Even before Winona Ryder produced and starred in the film with Angelina Jolie, Girl, Interrupted was a strikingly honest memoir that exposed the consequences of rejecting traditional female gender roles for white, affluent girls in the late 1960s. In the book, Susanna Kaysen alternates memories of her stay at McLean psychiatric hospital in Massachusetts with analysis of a mental health system that recommended institutionalization for rebellious girls whose families could pay the $60 a day fee, an enormous expense that, as Kaysen ironically notes, could have paid for several college educations.
But Kaysen refuses to go to college, rejecting the upwardly bound expectations of her parents and teachers. Instead, she lives in a Cambridge boarding house, working various jobs without a plan for her future or any particular ambition other than to be a writer. When her self-obsessive thoughts lead to an aspirin overdose, a therapist suggests that she “needs a rest” after a consultation of only thirty minutes (the amount of time is debated in the memoir as an example of the medical profession’s acquiesance in institutionalizing young women from the right kind of families). He calls a cab and Kaysen checks herself into McLean for what she believes will be a short stay. Instead, she’s there for nearly two years.
One of the debates framed by the memoir is the definition of insanity. Kaysen admits that she knew she wasn’t crazy but instead living in a state of contrariety: “My ambition was to negate. . . . So the opportunity to be incarcerated was just too good to resist. It was a very big No—the biggest No this side of suicide.” At 18, saying No is easier than suggesting an alternative and Kaysen doesn’t yet have the wisdom or role models to find her Yes.
Kaysen is diagnosed with Borderline Personality Disorder, a diagnosis given more frequently to women than men and a familiar description of many young women who don’t follow social expectations: instability of self-image, interpersonal relationships, or mood; engaging in impulsive acts like shoplifting or spending sprees. BPD can also have a self-damaging side such as self-mutilation or suicide. Still, the diagnosis remains controversial because of its gender bias and because many young women experience these types of symptoms at some point in their adolescence or young adulthood. As a therapist later told Kaysen, “It’s what they call people whose lifestyles bother them.”
One of the delights of Kaysen’s memoir is the inclusion of her hospital records detailing observations by hospital doctors and staff. One admission form notes that Kaysen is “likely to kill self or get pregnant.” Which fate would be worse for an affluent white girl in those pre-women’s liberation days? The note also labels her “promiscuous,” but as Kaysen later writes, “How many girls do you think a seventeen-year-old boy would have to screw to earn [that] label?”
Another debate at the center of the memoir is whether McLean was a refuge or a prison for young women like Kaysen. At that time of countercultural upheaval when attitudes regarding women were changing but social opportunities had not yet met their pace, the options for girls who questioned the status quo were still limited. Trying to live independently of her parents or a husband, Kaysen is confronted with sexist attitudes about women and the lonely struggle to make a living. In McLean, however, she is part of a community of young women who support each other and accept each other’s idiosyncracies within the shelter of a hospital that cares for their every need–except to let them leave the way they are.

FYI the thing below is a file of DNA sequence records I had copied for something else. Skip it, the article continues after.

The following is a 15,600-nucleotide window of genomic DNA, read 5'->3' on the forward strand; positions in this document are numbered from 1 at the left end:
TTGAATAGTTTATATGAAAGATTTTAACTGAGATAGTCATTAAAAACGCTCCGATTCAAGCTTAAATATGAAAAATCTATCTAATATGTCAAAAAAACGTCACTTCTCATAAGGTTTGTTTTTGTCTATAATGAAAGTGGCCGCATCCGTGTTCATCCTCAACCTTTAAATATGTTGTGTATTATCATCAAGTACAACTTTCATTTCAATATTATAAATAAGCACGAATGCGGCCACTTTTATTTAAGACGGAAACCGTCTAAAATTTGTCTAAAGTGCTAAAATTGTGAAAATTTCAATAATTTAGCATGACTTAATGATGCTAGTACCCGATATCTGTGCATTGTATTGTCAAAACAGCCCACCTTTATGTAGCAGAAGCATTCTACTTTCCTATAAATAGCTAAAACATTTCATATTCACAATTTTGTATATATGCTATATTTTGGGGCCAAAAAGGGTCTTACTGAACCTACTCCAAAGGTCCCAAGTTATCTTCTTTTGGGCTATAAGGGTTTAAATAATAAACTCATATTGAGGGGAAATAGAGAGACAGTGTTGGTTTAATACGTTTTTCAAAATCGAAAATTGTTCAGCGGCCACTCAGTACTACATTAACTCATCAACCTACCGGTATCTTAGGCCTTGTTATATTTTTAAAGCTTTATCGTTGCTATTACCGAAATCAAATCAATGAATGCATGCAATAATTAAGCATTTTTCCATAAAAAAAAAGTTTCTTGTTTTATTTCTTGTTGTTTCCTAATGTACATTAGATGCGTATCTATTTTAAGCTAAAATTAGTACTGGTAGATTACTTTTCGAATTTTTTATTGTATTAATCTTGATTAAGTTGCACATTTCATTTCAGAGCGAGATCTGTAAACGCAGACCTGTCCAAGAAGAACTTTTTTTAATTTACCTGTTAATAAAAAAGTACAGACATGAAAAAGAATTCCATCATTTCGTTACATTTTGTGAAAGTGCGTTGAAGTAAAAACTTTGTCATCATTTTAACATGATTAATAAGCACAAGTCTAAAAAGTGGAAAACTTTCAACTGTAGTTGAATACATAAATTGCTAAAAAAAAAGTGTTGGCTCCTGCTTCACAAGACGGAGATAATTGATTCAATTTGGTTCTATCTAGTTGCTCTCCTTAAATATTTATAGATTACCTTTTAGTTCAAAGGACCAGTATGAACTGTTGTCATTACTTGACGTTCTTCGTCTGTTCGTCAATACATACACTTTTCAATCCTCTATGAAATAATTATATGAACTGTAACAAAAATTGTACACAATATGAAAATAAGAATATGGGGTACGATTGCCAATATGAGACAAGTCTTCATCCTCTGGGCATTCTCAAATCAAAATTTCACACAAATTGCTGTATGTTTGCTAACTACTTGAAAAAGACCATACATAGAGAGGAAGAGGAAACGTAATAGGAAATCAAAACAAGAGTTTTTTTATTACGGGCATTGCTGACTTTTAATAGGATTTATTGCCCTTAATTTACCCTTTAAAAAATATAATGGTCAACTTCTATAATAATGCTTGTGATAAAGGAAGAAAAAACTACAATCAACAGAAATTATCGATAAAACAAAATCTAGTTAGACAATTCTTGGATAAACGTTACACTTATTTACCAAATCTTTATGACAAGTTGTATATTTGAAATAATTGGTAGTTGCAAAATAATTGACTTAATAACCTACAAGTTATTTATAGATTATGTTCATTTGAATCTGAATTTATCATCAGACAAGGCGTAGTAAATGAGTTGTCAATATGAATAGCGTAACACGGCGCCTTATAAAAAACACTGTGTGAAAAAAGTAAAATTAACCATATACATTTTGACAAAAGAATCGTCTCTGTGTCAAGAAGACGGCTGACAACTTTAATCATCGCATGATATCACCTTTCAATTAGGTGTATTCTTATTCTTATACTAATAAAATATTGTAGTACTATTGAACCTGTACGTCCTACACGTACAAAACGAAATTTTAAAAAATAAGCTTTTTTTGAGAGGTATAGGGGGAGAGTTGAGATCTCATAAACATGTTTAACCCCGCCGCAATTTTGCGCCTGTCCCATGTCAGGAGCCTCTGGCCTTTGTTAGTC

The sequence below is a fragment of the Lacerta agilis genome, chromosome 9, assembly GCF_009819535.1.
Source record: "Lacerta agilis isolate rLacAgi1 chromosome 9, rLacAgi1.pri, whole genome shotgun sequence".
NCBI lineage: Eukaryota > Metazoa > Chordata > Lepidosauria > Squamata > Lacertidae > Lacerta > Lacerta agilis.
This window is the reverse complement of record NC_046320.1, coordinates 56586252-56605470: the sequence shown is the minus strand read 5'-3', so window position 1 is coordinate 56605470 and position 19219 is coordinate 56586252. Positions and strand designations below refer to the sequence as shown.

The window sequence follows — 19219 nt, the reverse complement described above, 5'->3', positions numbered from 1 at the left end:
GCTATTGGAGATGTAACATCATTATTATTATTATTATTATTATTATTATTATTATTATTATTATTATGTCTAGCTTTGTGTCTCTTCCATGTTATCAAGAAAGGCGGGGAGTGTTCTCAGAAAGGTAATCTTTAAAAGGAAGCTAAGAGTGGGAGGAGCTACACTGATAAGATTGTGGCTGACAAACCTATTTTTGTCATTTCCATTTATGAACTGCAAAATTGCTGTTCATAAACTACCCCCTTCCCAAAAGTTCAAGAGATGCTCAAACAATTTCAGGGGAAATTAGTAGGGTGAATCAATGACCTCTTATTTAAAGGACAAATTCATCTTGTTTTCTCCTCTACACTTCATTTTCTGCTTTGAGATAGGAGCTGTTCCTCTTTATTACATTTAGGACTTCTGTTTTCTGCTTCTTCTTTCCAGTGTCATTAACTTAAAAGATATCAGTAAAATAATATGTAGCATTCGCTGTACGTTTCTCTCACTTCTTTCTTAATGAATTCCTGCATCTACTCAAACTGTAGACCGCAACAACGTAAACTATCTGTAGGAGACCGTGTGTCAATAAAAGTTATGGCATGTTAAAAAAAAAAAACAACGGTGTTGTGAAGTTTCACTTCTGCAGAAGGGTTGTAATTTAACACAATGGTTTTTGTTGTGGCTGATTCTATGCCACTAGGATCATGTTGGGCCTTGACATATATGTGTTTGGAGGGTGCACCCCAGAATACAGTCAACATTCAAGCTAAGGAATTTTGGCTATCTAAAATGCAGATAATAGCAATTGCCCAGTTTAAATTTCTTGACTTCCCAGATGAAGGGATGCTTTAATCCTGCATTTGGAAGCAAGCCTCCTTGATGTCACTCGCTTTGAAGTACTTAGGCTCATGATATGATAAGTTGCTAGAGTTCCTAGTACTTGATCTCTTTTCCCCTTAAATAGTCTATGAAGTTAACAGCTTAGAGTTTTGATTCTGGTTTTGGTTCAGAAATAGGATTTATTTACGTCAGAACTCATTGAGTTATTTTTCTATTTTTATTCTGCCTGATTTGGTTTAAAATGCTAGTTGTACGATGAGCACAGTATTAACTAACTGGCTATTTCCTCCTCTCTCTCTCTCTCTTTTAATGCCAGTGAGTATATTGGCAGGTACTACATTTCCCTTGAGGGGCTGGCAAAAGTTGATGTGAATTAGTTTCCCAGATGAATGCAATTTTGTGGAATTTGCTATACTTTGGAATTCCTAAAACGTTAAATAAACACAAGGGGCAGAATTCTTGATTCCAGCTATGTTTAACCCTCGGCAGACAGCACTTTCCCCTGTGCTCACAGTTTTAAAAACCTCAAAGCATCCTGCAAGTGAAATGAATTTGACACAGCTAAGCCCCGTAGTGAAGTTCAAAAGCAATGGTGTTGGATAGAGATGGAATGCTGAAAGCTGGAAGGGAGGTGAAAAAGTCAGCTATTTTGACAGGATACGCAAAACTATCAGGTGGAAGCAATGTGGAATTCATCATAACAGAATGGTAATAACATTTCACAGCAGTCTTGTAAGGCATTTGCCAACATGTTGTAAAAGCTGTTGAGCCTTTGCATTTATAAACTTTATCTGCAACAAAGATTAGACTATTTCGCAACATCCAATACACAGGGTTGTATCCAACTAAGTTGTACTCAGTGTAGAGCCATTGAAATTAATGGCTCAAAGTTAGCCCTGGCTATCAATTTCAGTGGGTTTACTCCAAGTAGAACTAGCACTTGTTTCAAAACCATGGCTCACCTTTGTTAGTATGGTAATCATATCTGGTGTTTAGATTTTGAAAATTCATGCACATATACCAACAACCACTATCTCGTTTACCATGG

Eventually, Kaysen does decide to leave this ensemble of misfit girls in order to pursue her own life, but the admiration and love they’ve provided strengthen her belief in herself. It’s this community of women that makes the memoir so appealing to young women readers, who are drawn to the sisterhood formed within the walls of Kaysen’s imprisonment and the collective antics that fill the time. They relish its depiction of friendship offered fully and freely, like the young women I saw on campus yesterday, two with arms around the third one sobbing, letting her cry as long as she needed, willing to wait as long as it took. How iconic that image and how important to coming of age for young women today as much as in Kaysen’s time.
My students love Girl, Interrupted. In part they’re fascinated by the story of a girl who refused the script that they themselves are living—college in preparation for a comfortable and interesting life, one they hope will balance work, family, and friends. But they can also see the allure of the hospital as refuge for Kaysen, the appeal of being taken care of while the world’s craziness goes on outside. Still, they know the value of their youthful years and they empathize deeply with Kaysen’s insistence on accounting for each minute she’s lost.
Girl, Interrupted makes me think about my own teenage years and I hope to write more about them someday. It’s tricky, though, to tell those truths because if they don’t sound trivial, they certainly sound crazy, an admission of behavior somewhere between bad judgment and caution thrown to the winds of wanting more. If you haven’t read Girl, Interrupted, give it a try and then watch the movie too. You’ll root for these girls and their crazy lives, intercepted until the times can catch up with them.